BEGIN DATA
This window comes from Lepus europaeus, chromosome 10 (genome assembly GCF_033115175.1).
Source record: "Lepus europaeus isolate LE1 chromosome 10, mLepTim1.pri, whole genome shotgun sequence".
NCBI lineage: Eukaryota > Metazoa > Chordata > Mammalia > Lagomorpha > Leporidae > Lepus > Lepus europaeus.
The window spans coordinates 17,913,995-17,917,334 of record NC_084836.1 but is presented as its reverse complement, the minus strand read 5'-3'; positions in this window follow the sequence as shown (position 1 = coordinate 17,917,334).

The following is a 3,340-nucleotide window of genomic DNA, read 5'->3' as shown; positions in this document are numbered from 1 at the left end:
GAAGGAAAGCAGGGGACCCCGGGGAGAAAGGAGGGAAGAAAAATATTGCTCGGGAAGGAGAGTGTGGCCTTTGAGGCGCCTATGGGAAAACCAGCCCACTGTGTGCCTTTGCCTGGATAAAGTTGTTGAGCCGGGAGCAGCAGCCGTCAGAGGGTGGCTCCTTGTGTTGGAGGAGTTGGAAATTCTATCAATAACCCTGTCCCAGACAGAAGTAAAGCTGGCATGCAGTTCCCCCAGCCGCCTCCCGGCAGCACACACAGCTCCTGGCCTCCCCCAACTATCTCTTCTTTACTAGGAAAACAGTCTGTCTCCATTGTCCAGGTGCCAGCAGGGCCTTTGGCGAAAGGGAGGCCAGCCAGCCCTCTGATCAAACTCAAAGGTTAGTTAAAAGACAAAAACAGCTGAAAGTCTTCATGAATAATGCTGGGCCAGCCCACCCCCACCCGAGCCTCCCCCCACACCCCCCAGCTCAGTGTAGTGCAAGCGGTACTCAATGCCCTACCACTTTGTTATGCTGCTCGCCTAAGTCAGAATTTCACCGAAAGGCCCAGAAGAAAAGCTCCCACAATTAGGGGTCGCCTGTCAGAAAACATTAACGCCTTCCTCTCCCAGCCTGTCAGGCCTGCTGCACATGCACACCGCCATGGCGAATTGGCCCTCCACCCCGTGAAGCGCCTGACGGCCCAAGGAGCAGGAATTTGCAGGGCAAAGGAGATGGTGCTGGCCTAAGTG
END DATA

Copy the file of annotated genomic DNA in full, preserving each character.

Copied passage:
This window comes from Lepus europaeus, chromosome 10 (genome assembly GCF_033115175.1).
Source record: "Lepus europaeus isolate LE1 chromosome 10, mLepTim1.pri, whole genome shotgun sequence".
NCBI lineage: Eukaryota > Metazoa > Chordata > Mammalia > Lagomorpha > Leporidae > Lepus > Lepus europaeus.
The window spans coordinates 17,913,995-17,917,334 of record NC_084836.1 but is presented as its reverse complement, the minus strand read 5'-3'; positions in this window follow the sequence as shown (position 1 = coordinate 17,917,334).

The following is a 3,340-nucleotide window of genomic DNA, read 5'->3' as shown; positions in this document are numbered from 1 at the left end:
GAAGGAAAGCAGGGGACCCCGGGGAGAAAGGAGGGAAGAAAAATATTGCTCGGGAAGGAGAGTGTGGCCTTTGAGGCGCCTATGGGAAAACCAGCCCACTGTGTGCCTTTGCCTGGATAAAGTTGTTGAGCCGGGAGCAGCAGCCGTCAGAGGGTGGCTCCTTGTGTTGGAGGAGTTGGAAATTCTATCAATAACCCTGTCCCAGACAGAAGTAAAGCTGGCATGCAGTTCCCCCAGCCGCCTCCCGGCAGCACACACAGCTCCTGGCCTCCCCCAACTATCTCTTCTTTACTAGGAAAACAGTCTGTCTCCATTGTCCAGGTGCCAGCAGGGCCTTTGGCGAAAGGGAGGCCAGCCAGCCCTCTGATCAAACTCAAAGGTTAGTTAAAAGACAAAAACAGCTGAAAGTCTTCATGAATAATGCTGGGCCAGCCCACCCCCACCCGAGCCTCCCCCCACACCCCCCAGCTCAGTGTAGTGCAAGCGGTACTCAATGCCCTACCACTTTGTTATGCTGCTCGCCTAAGTCAGAATTTCACCGAAAGGCCCAGAAGAAAAGCTCCCACAATTAGGGGTCGCCTGTCAGAAAACATTAACGCCTTCCTCTCCCAGCCTGTCAGGCCTGCTGCACATGCACACCGCCATGGCGAATTGGCCCTCCACCCCGTGAAGCGCCTGACGGCCCAAGGAGCAGGAATTTGCAGGGCAAAGGAGATGGTGCTGGCCTAAGTG